Sending out a message
MSM Class of 2015
(8/2014) This month I am tasked with answering a rather difficult question; "Why do I write?" Itís a question that is as intrinsically linked to the creative process as any Iíve ever answered. I pride myself on my skill with the English language and I love having a plethora of words available at any point, so it is with some shame that I say, and youíll have to
pardon the joke, I truly have no words for why I write.
What I do have is a simple feeling. It was best summed up by a game designer named Edmund McMillen. McMillen, who talked about his artistic drive for the award winning documentary, Indie Game, summed up his need to make games as a desire to connect with other people, people that he was afraid he wouldnít like or who wouldnít want him. His desire to
make something was driven by a need to create a dialogue with the people who experienced the finished product as much as it was about the product itself.
Thatís where I come in. For the longest time, Iíve known that I want to be a writer and a storyteller. Everywhere I look I see the inspiration for a story, article, or fiction piece. I love the world. Really and truly I do. I have never found or heard of a more interesting place, with a more fascinating set of characters than the world in which we
live. I would look around, watch people interact with each other, and see the world that they inhabited. I would make notes of the things they did and said in my head and I was continually blown away by just how compelling everything was when I could take a step back and let it sink in. When I was little, I used to get in trouble for sneaking out of my bed at night just to go
write at the old desk in our toy room. I was surrounded by all manner of action figures, yet I found myself drawn to a blank page rather than Stretch Armstrong.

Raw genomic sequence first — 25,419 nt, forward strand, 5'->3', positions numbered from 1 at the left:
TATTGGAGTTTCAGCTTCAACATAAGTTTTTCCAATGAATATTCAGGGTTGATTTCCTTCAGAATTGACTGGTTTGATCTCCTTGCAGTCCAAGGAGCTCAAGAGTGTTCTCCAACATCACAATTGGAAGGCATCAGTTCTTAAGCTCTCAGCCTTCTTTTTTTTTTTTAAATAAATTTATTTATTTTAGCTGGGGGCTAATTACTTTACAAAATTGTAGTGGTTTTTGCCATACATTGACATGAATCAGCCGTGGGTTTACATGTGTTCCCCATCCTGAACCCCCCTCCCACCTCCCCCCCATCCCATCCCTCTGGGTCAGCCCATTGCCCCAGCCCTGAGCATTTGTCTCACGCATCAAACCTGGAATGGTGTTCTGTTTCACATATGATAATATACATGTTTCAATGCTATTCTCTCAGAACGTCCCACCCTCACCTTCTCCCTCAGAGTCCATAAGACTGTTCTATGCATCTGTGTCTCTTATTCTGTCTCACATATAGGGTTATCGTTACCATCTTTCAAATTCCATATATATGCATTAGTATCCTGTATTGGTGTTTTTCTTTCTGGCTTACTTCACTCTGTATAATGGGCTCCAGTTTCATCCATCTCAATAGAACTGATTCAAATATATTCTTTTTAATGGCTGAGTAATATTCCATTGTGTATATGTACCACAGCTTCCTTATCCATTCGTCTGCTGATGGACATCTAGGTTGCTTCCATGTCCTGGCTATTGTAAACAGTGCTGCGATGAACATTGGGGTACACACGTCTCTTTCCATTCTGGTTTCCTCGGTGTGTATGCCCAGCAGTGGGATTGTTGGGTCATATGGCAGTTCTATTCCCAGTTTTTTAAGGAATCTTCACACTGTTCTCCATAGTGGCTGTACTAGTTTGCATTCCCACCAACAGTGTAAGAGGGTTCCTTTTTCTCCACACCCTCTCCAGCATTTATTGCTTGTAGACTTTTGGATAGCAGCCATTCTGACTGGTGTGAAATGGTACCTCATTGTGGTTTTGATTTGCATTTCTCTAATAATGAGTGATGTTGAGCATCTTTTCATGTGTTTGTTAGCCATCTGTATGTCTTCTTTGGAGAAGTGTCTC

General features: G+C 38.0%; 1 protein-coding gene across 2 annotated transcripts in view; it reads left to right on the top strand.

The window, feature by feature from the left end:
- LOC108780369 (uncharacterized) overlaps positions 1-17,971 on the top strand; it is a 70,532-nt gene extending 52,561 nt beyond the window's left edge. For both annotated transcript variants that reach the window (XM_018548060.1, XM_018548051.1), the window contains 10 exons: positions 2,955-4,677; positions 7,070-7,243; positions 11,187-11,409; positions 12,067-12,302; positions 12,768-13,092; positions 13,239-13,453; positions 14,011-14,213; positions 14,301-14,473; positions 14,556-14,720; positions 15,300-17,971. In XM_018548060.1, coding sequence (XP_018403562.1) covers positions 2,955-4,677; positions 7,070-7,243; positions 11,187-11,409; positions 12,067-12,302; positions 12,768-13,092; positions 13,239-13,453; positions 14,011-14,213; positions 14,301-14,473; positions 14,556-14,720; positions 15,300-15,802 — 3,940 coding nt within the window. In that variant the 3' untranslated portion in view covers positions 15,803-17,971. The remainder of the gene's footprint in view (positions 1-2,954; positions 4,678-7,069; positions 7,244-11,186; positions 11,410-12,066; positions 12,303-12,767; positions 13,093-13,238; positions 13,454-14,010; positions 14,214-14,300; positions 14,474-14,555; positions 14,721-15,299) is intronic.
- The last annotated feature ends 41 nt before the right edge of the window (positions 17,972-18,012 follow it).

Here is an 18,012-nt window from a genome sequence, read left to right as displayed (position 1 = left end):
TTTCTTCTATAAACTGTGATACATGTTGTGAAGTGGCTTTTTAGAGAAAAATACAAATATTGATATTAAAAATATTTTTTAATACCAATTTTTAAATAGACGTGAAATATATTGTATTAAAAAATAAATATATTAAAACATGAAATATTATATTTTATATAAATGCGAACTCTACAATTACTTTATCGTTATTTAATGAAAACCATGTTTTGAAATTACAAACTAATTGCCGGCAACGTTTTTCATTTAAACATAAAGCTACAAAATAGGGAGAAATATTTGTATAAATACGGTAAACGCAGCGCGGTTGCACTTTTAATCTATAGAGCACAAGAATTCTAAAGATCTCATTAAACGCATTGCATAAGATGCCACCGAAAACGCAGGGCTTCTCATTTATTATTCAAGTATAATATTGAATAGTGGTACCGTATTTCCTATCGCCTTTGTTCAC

Hereís a perfect example: a few years back I was driving to the local Taco Bell with some friends after a long day of school. I didnít intend to find any inspiration that day or do any sort of mental writing, but as we pulled into the parking lot I took notice of a young couple walking out of the restaurant hand in hand. They couldnít have been much
older than I was at the time, making them somewhere in their early twenties. The man had a scraggly tuft of hair growing out of his chin that made him look a lot like a goat. He wore the kind of beat up hat you see advertised alongside Levi jeans and punk rock bands. His girlfriend was thin, but not unhealthily so, with hair that looked like it had been dyed so many times
that the natural color was long since forgotten. On that particular day it was stained a dark magenta. Every inch of their bodies from their wrists to their shoulders, from the space where their Doc Martins ended and their cargo shorts began was covered in tattoos. Both of them had the kind of gages that stretched their earlobes into mini Hadron Colliders. But above all else,
they were happy. Blissfully happy. Their hands were wrapped tightly around one another, and each step that they took bounced with the steady, pleasant gait of two people who had been comfortably in love for quite some time. I stood there for only half a second, trapped in the space between my beat up Nissan and the asphalt, watching their progress and marveling that in a
world with so many billions of people, two humans could find themselves in someone else. They could find their mirror image, hold hands with that person, and eat greasy, terrible, food together. In that moment, they were more than a tattooed couple to me; they were a moving marvel.